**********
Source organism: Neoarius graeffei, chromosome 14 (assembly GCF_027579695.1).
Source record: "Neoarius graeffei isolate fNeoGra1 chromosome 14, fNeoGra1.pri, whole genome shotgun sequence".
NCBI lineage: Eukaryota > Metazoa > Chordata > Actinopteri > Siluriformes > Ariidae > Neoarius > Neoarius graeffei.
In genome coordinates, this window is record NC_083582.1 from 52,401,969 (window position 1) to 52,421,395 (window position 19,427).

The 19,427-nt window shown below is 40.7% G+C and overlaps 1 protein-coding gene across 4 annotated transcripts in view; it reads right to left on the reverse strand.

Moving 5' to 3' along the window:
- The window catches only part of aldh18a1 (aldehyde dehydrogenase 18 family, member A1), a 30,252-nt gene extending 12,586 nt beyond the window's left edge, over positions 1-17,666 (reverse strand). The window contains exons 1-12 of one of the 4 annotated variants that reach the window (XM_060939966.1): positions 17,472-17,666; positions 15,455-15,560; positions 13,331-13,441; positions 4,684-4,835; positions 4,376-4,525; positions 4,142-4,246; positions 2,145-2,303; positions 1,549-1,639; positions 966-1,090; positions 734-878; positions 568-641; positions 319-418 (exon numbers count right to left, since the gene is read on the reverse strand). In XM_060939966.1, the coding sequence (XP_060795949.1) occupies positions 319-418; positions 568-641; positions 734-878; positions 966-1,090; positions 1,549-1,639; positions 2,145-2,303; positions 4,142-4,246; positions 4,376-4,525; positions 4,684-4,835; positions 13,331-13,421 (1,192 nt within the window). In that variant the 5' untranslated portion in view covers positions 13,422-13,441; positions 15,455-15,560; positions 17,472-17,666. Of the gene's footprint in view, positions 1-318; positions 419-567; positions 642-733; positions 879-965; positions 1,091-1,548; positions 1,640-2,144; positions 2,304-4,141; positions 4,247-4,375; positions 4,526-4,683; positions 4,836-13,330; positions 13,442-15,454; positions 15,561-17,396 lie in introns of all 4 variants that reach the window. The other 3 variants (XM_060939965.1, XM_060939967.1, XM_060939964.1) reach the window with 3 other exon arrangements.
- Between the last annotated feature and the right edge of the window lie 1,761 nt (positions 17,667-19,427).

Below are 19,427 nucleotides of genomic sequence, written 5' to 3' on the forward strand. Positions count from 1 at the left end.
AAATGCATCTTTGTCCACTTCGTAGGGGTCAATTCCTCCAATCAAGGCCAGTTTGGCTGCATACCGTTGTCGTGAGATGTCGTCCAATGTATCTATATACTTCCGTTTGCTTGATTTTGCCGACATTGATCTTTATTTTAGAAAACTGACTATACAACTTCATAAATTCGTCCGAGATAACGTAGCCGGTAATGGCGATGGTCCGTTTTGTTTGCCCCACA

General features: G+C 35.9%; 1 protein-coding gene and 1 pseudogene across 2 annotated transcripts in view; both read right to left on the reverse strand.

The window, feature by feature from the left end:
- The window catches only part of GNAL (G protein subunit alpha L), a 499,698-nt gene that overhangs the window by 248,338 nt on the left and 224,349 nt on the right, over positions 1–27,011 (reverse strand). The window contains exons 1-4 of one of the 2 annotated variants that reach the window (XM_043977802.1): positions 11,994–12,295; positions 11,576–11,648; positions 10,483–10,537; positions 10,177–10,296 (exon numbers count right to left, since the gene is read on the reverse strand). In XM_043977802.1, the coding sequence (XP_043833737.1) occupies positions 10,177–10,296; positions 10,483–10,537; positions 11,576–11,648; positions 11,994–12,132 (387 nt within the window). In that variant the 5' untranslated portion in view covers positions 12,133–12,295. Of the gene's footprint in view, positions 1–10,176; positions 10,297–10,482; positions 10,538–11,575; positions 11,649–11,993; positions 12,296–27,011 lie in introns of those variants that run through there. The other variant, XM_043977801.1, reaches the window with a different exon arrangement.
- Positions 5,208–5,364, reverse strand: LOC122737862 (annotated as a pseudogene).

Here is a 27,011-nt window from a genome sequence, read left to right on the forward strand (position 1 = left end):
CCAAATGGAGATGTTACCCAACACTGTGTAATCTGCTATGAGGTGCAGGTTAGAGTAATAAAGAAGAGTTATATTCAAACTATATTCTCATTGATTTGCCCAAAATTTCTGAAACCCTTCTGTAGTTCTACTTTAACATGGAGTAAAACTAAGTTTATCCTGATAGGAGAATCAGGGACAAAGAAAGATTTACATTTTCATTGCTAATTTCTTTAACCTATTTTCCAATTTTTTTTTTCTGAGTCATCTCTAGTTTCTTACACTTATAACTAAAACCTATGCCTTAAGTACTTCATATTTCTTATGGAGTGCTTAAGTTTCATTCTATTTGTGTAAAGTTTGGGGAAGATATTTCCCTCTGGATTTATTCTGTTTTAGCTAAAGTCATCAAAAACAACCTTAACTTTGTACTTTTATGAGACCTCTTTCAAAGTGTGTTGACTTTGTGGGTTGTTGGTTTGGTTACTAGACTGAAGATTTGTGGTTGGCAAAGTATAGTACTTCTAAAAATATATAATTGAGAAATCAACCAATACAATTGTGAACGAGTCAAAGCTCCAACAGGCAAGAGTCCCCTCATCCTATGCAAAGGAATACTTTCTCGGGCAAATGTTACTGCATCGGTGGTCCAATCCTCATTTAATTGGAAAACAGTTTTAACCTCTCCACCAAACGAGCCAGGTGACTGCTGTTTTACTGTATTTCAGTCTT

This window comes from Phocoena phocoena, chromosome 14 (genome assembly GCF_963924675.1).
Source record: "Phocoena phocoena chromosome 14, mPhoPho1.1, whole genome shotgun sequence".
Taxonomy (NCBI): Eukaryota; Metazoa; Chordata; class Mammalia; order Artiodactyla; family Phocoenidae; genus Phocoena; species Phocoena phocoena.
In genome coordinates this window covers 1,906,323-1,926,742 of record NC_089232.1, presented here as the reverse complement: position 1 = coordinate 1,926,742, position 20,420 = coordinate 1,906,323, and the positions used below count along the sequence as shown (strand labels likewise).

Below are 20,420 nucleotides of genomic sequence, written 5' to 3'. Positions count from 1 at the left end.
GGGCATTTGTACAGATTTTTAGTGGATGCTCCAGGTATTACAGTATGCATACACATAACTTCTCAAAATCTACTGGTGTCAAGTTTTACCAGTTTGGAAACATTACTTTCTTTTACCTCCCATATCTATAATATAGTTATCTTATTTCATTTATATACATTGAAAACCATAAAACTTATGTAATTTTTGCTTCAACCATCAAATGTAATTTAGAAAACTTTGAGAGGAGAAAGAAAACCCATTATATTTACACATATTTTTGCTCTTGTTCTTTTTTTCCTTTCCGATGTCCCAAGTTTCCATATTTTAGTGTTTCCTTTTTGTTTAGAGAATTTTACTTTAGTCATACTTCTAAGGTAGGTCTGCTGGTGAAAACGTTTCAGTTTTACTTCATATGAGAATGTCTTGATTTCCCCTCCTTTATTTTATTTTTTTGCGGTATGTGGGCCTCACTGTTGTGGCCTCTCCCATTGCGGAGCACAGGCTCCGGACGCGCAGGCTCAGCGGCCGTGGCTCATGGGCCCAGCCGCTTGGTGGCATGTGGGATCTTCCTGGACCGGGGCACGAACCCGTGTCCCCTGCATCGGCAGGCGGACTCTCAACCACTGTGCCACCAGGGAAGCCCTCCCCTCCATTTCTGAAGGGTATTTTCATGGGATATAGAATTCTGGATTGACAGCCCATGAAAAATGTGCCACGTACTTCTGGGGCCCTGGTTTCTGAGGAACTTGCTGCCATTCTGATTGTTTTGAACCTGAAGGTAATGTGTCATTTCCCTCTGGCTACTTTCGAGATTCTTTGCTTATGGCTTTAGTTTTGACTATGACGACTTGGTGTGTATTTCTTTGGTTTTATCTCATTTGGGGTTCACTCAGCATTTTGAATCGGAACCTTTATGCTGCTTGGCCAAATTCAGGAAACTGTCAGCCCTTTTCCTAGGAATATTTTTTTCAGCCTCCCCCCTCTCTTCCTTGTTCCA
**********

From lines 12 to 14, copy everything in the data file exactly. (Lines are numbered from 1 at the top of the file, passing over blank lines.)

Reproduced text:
The window, feature by feature from the left end:
- The window catches only part of GNAL (G protein subunit alpha L), a 499,698-nt gene that overhangs the window by 248,338 nt on the left and 224,349 nt on the right, over positions 1–27,011 (reverse strand). The window contains exons 1-4 of one of the 2 annotated variants that reach the window (XM_043977802.1): positions 11,994–12,295; positions 11,576–11,648; positions 10,483–10,537; positions 10,177–10,296 (exon numbers count right to left, since the gene is read on the reverse strand). In XM_043977802.1, the coding sequence (XP_043833737.1) occupies positions 10,177–10,296; positions 10,483–10,537; positions 11,576–11,648; positions 11,994–12,132 (387 nt within the window). In that variant the 5' untranslated portion in view covers positions 12,133–12,295. Of the gene's footprint in view, positions 1–10,176; positions 10,297–10,482; positions 10,538–11,575; positions 11,649–11,993; positions 12,296–27,011 lie in introns of those variants that run through there. The other variant, XM_043977801.1, reaches the window with a different exon arrangement.
- Positions 5,208–5,364, reverse strand: LOC122737862 (annotated as a pseudogene).